Former Buyer Reveals Heart-Stopping Reality of Prescription Drug Smuggling Business | FRIDAY DIGITAL

Former Buyer Reveals Heart-Stopping Reality of Prescription Drug Smuggling Business

The "Oyaku-Mogugugu" phenomenon, a dark behind the overdose epidemic, was selling illegally obtained medicines to more than 900 customers on social networking sites.

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ODs are popular in Kabukicho, especially among minors, and half of Mr. A’s customers were also young people.

“The lethal dose of the sleeping drug ‘Labona’ is estimated to be around 20 tablets. Despite this, customers would plead, ‘I want all 200 tablets in stock.’ This is almost certainly a fatal amount, causing the heart to stop. When asked about the purpose, they would say, ‘Because I want to commit suicide.’ At that time, such orders were coming in constantly.”

In late February, Mr. A (in his 30s), reflecting on the situation during an interview in Tokyo, recounted this.

Currently, there’s a rapid spread of drug overdoses, primarily among young people. Since last year, there’s been a dangerous trend in Shinjuku’s Kabukicho area where people combine over-the-counter cough medicine “Bron” with alcohol to experience a state of intoxication. As a result, there have been numerous cases of emergency transports, leading the Metropolitan Police Department to launch a large-scale crackdown.


However, what’s even more concerning is overdosing on prescription drugs. On social media, along with the hashtag “meds munching,” illicit sales of prescription drugs are rampant. Mr. A has been involved in buying and selling for a few years now.


“Overdosing on prescription drugs is referred to as the meds munching community. At that time, I was also regularly using prescription drugs for overdosing purposes, and I just wanted money desperately. I had knowledge of drugs, and I thought prescription drugs would definitely be profitable, so I created an account on X and started buying and selling.”


Orders didn’t stop after opening the account, and within a few months, he had over 300 customers.


“As for the trading method, first, I’d post a list of drugs with slang terms like ‘meds munching’ to recruit customers. If I received a DM, I’d guide them to Telegram to discuss details like quantity and price. Payment was either bank transfer or PayPal. Once I confirmed the payment, I’d pack the ordered drugs into a letter pack and send them to the specified address. That’s how the transactions were completed. The majority of buyers were purchasing for overdosing purposes. There were also a certain number of suicide candidates, but the more potent the drug, the more I restricted sales.”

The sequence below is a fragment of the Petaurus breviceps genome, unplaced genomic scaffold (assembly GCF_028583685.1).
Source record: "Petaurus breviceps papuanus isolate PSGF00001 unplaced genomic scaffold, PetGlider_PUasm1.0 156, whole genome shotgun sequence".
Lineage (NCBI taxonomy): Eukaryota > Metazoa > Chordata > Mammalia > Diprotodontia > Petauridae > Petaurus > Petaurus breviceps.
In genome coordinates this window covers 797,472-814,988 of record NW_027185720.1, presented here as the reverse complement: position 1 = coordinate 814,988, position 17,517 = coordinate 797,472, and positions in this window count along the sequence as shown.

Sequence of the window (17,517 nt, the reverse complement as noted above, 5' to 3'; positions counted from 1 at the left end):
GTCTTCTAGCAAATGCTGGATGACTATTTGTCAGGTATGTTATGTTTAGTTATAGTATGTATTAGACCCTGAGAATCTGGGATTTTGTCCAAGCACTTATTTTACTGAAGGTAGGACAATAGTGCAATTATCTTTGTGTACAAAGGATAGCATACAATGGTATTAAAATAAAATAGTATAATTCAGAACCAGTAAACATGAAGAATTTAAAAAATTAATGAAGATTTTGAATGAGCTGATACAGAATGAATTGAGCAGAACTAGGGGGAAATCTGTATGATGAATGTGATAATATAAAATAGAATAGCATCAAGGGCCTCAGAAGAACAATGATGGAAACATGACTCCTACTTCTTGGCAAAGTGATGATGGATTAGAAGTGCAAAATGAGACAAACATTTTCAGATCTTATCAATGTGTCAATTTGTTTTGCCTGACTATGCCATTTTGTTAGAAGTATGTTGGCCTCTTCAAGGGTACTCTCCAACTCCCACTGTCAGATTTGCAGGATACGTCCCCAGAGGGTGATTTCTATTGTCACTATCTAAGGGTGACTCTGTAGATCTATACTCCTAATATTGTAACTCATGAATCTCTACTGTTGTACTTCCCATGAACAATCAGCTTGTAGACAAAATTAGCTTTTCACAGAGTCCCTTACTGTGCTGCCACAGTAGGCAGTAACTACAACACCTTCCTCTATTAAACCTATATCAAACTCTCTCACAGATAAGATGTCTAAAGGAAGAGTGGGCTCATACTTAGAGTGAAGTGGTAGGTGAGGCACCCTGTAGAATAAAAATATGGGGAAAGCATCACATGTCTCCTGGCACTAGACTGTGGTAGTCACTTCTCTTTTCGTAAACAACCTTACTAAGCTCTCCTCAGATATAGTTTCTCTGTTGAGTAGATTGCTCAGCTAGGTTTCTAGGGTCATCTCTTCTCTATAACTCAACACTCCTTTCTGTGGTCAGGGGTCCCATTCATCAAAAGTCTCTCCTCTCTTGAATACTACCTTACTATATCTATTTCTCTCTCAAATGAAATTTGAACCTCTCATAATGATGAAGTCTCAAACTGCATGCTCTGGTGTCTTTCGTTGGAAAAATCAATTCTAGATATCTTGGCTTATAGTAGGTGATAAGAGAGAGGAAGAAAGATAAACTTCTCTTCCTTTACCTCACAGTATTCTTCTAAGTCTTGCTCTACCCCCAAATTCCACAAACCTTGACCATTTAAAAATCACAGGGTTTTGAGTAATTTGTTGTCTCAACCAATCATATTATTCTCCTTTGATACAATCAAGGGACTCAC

Originally, prescription drugs couldn’t be obtained without a doctor’s prescription. How did Mr. A manage to acquire them?


“At first, I’d visit multiple clinics in a day to obtain them, but eventually, I couldn’t keep up with the stock, so I started buying sleep aids like ‘Silese’ and ‘IsoMital’ on social media. Some sellers even requested purchases of entire boxes that ordinary people couldn’t even access. It’s clear they were medical professionals.”

At its peak, the number of customers exceeded 900, and income amounted to over 5 million yen per month. Mr. A, who speaks of this time without guilt, reached a turning point one day when he decided to withdraw from being a buyer.

“Continuing personal unhappiness led me to contemplate suicide, and I ended up consuming around 30 tablets of Labona that I had stored as inventory. By chance, I was discovered by an acquaintance and promptly taken to the hospital. Fortunately, I was revived at the hospital, but it was then that I realized, ‘What kind of drugs was I selling?’

As a buyer of prescription drugs, I was providing opportunities for people to die. It’s truly shameful that I couldn’t realize the danger until I was on the verge of death myself, but I decided to undergo this interview because I want to raise awareness about this dangerous reality.”

Since the beginning of this year, there has been a sharp increase in arrests related to illegal sales of pharmaceuticals. Unauthorized sale of pharmaceuticals constitutes a violation of the Pharmaceutical Affairs Law and carries a penalty of up to three years in prison or a fine of up to 3 million yen, or both. As the Metropolitan Police Department launches a full-fledged investigation, Mr. A once again warns of the dangers of buying and selling prescription drugs.

“Every day on social media, large quantities of prescription drugs are bought and sold, and people who have overdosed or attempted suicide using them are being transported to hospitals. If we don’t impose stricter penalties as soon as possible, the situation will only worsen. The current state where ‘deadly poisons’ that can easily kill people are being sold without hesitation is far too dangerous.”

Deadly poisons that can easily kill people. Mr. A’s warning about the illegal sale of prescription drugs is something that one must absolutely avoid getting involved in.

A portion of Mr. A’s stock of prescription drugs that he was buying through social networking sites at about half the price he was selling them to his customers.
If you search for “mogogu” on X, you will see posts from accounts attempting to lure you into the trade.
A Telegram screen where prescription drugs are being traded. Sellers are referred to as push and buyers as pull.

From the March 22, 2024 issue of FRIDAY

  • Interview and text Akira Tsuchioka (Nonfiction writer) PHOTO Takero Yui

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